Michigan, now 8-1 overall and 6-0 in conference play, defeated Penn State (6-3, 3-3) by a charitable score of 42-7 on Saturday. The score could have been much worse, but there’s a reason cats don’t kill mice right away.
The Wolverines came into their game on Saturday off of a bye week and if there was any rust, it never showed.
And even if there was any rust, I imagine Don Brown would have simply scraped it off and stirred it into his morning coffee.
As the rest of the conference sputters and stutters, Michigan is the Big Ten’s only strutters. They continue to get better and are constantly expanding what they can do offensively and defensively. They aren’t looking for answers to old questions like some teams, they’re looking for new questions to ask in order to make themselves even better than they already are.
And right now, “even better” is a scary proposition for the rest of the Big Ten.
And by “the rest of the Big Ten,” I mean Ohio State.
Michigan’s schedule is essentially over. Their path to the Buckeyes is the real-life version of a video game warp zone. This week they travel to Rutgers where they are 39.5-point favorites. Yes, I know that we are supposed to throw the records out the window when rivals meet, but Rutgers lives in a place without any windows, so there’s nowhere to actually throw those records.
Next week, the Wolverines then host Indiana. Expect a 42-point win or so in that one. The Michigan defense will treat the Indiana offense like bears treat woods.
Then… then it is The Game. Michigan at Ohio State. The only thing that has ever mattered or will ever matter.
And the Wolverines may already be Big Ten East champs when the two teams meet.
But listen to me getting ahead of myself with Rutgers just five days away.
Even though Halloween was last week, let’s recap the slasher film that was Michigan and Penn State from Saturday.
When Michigan Was On Offense
The Wolverines rushed for 259 yards on 52 attempts, which is the most rushing yards allowed by Penn State since their 49-10 loss in Ann Arbor two years ago.
Running back Karan Higdon led the way with 132 yards rushing on 20 carries. He wasn’t unstoppable — fewer than half of his carries went for more than four yards — but he still ripped off a 50-yarder and is one of the toughest runners in the Big Ten. Fellow tailback Chris Evans chipped in 57 yards on 12 carries and quarterback Shea Patterson added 42 yards on 11 attempts.
The continued use of Patterson in the read option has made the offense better, and it has also made opposing defenses a step slower in defending the run. Patterson was responsible for the only two negative rushes on the day, and one was a sack.
Patterson completed 11-of-17 passes for 144 yards with two touchdowns. At this point, the Michigan passing game is like the classic car that sits under a tarp for 10 months a year. There’s no reason to bring it out just yet, but when it finally is time, everyone expects it to run just fine.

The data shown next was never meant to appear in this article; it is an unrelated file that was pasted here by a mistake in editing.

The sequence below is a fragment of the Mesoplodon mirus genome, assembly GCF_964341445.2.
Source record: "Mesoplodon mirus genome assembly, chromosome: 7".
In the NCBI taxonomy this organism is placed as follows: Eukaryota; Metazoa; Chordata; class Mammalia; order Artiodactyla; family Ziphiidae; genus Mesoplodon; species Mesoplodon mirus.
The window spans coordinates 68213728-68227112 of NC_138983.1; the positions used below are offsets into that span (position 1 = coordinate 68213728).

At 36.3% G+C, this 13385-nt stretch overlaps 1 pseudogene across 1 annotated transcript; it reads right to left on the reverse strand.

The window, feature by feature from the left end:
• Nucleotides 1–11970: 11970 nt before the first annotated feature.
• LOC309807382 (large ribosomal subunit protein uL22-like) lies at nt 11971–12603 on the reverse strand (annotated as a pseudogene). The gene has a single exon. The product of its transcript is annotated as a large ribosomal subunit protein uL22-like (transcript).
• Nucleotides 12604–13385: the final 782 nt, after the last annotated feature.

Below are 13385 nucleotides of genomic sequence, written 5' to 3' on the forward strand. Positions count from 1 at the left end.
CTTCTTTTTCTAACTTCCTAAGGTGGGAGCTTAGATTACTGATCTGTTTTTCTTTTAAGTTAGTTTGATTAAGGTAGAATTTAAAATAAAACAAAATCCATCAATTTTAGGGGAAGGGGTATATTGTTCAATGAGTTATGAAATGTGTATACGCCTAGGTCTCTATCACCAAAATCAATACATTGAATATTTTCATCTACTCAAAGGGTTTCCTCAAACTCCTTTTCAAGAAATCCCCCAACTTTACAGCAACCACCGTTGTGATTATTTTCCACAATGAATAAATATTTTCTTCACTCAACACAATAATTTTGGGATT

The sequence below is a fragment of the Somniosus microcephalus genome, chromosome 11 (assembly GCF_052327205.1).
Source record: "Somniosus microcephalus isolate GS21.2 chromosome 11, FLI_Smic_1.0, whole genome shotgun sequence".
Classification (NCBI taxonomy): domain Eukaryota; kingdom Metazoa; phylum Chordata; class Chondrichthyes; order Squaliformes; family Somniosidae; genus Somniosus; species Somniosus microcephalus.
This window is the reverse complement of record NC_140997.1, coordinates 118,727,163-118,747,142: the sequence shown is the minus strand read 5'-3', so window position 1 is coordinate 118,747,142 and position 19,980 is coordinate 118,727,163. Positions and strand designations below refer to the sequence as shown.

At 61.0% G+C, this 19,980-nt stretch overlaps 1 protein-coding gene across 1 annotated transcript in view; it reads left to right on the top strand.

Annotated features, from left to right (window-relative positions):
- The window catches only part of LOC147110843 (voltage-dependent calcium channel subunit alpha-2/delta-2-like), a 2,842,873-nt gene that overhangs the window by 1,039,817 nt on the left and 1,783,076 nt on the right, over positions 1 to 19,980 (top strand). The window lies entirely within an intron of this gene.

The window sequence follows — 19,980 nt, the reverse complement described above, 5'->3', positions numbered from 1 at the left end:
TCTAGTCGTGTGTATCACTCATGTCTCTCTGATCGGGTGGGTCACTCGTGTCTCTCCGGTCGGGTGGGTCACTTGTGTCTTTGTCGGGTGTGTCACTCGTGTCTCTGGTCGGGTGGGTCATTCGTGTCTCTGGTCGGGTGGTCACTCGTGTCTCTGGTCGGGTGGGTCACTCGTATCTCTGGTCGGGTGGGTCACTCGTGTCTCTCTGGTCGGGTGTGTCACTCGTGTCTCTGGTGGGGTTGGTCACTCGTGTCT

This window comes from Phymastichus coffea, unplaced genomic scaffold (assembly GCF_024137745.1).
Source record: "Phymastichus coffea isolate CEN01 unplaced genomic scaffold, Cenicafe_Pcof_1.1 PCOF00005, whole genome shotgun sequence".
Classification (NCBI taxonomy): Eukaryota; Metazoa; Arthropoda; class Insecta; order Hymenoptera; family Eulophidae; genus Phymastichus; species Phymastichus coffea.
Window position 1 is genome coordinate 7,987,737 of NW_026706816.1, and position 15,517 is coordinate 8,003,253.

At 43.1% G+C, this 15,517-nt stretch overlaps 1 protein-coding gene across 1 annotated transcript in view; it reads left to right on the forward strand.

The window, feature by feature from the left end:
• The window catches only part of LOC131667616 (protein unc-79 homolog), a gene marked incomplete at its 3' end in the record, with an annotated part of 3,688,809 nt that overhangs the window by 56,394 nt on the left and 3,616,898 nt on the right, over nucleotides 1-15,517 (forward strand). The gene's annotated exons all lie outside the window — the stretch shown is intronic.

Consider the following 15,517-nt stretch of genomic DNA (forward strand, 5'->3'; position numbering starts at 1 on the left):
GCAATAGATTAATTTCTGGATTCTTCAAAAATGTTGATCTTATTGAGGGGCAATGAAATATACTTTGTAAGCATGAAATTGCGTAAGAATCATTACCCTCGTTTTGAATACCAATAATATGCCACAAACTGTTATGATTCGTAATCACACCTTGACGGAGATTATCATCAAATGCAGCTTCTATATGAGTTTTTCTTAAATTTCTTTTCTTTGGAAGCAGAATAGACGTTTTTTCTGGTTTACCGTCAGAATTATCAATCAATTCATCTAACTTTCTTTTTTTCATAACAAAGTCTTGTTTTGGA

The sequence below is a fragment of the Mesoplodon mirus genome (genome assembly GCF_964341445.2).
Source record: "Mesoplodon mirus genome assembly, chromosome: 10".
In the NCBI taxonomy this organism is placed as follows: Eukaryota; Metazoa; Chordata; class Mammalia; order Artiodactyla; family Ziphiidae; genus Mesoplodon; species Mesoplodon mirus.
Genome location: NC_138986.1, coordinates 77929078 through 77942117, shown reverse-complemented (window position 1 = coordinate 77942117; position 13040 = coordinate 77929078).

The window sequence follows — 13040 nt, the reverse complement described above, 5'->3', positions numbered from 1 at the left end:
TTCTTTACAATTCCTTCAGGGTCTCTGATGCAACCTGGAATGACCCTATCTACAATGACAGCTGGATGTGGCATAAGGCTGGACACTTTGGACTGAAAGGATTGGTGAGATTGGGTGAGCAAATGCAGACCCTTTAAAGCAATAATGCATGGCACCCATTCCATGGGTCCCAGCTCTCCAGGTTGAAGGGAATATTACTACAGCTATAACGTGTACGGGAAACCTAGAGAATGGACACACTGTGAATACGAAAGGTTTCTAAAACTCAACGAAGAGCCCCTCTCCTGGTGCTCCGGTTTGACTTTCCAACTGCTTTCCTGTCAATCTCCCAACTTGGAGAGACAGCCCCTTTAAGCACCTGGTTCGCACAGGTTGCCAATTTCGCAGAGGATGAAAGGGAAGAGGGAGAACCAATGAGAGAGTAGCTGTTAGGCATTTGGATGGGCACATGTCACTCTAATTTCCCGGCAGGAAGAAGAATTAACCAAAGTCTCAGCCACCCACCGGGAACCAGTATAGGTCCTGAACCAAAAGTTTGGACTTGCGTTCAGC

Patterson took a couple of shots downfield, connecting once with Nico Collins for a 47-yard gain. The bigger story was a long touchdown pass to Tarik Black that got negated due to a holding call. After missing more than a year, Black finally returned to action from a broken foot against Michigan State. Saturday would have seen him make his first catch in almost 14 months.
The fact that he blew past his defender and was open by six yards is a great sign for Black and the Michigan passing game. He is going to be a huge November call-up for the Wolverines. Right now they have three legitimate deep threats in Collins, Black, and Donovan Peoples-Jones. But more than that, they are also threats to move the chains on third-and-six.
When you add those three with the tight ends that Michigan has, it’s a tough matchup for anybody left on their schedule. And just when you think your pass rush has finally gotten through, you’ve just given up a 30-yard gain on a screen pass to a running back.
And then, of course, you’ve got an Ed Warinner offensive line that takes time to gel, but once it does, it gives everybody confidence and sets the tone for the entire offense. Individually, they may have question marks, but the offensive line is a unit, and they are operating like it at an increasingly impressive rate.
In terms of the offense as a whole, it was interesting to see the pistol and shotgun used in short-yardage situations. They even threw the ball on fourth-and two. This offense is so far beyond what it was at the start of the season. They may not be putting up huge yardage numbers, but why show all of your cards when you can win comfortably with just a few?
Michigan did lose backup quarterback Dylan McCaffrey to a broken collarbone at the end of the game, which is not good. Keeping Shea Patterson healthy becomes even more important moving forward. After all, how many times has Michigan lost The Game over the last 12 years with quarterbacks who were dealing with injuries?